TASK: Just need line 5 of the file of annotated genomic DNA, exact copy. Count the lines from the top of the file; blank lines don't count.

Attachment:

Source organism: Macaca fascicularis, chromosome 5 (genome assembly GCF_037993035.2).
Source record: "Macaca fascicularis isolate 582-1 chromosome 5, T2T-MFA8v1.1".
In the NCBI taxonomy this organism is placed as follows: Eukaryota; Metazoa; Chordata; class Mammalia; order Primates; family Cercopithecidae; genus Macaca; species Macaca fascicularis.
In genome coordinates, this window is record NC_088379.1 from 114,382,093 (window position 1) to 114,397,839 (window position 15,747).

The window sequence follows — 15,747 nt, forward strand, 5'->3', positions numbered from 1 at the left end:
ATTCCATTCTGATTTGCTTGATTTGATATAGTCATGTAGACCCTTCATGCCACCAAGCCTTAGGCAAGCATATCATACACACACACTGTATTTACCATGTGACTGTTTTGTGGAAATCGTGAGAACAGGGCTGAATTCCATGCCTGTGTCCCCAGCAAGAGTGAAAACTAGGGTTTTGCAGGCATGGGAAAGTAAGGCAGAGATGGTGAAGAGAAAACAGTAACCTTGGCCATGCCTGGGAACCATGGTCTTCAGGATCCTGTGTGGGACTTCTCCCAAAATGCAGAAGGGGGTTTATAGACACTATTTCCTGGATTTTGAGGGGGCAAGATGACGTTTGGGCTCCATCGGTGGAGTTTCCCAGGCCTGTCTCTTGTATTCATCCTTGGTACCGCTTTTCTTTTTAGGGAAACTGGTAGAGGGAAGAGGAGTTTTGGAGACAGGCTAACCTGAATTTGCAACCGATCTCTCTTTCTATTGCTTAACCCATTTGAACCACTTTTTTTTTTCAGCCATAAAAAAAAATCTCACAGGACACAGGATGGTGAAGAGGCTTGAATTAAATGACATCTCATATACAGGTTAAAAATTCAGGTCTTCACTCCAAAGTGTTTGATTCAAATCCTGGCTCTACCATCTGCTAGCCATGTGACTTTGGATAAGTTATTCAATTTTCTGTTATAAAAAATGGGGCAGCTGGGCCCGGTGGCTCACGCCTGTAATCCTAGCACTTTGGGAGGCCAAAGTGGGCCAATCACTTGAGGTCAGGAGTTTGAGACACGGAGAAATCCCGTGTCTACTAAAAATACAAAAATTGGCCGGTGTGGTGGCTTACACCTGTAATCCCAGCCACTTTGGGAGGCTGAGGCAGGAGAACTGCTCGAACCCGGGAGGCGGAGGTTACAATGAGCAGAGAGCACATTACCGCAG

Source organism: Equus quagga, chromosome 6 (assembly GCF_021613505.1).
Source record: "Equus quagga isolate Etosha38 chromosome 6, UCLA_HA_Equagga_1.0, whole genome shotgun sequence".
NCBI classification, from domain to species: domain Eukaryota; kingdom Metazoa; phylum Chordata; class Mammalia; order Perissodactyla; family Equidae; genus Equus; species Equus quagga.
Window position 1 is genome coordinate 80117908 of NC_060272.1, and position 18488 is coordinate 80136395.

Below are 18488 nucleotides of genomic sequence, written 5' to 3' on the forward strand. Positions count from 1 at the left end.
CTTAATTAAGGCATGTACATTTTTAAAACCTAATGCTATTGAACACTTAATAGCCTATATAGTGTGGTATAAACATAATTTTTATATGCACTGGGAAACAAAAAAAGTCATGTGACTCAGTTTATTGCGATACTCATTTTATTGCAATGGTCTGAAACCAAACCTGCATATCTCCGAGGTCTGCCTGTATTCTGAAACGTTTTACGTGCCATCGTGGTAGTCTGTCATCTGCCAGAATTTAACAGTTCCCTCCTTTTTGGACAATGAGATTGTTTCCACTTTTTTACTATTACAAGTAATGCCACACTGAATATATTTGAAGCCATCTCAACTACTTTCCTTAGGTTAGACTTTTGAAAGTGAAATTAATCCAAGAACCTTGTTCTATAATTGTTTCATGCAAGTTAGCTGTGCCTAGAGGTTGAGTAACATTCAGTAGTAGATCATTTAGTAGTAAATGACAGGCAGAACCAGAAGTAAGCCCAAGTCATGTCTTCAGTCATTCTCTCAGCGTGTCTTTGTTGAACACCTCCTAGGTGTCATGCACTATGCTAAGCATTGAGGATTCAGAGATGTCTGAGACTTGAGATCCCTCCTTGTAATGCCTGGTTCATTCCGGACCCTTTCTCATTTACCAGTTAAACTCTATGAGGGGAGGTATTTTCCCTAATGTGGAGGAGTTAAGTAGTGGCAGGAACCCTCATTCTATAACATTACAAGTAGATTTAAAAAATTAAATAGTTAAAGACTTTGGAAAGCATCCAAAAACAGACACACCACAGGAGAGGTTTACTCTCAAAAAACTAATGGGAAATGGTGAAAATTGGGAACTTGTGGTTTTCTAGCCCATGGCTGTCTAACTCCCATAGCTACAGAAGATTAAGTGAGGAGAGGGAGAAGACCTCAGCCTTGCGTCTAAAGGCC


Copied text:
The window sequence follows — 15,747 nt, forward strand, 5'->3', positions numbered from 1 at the left end: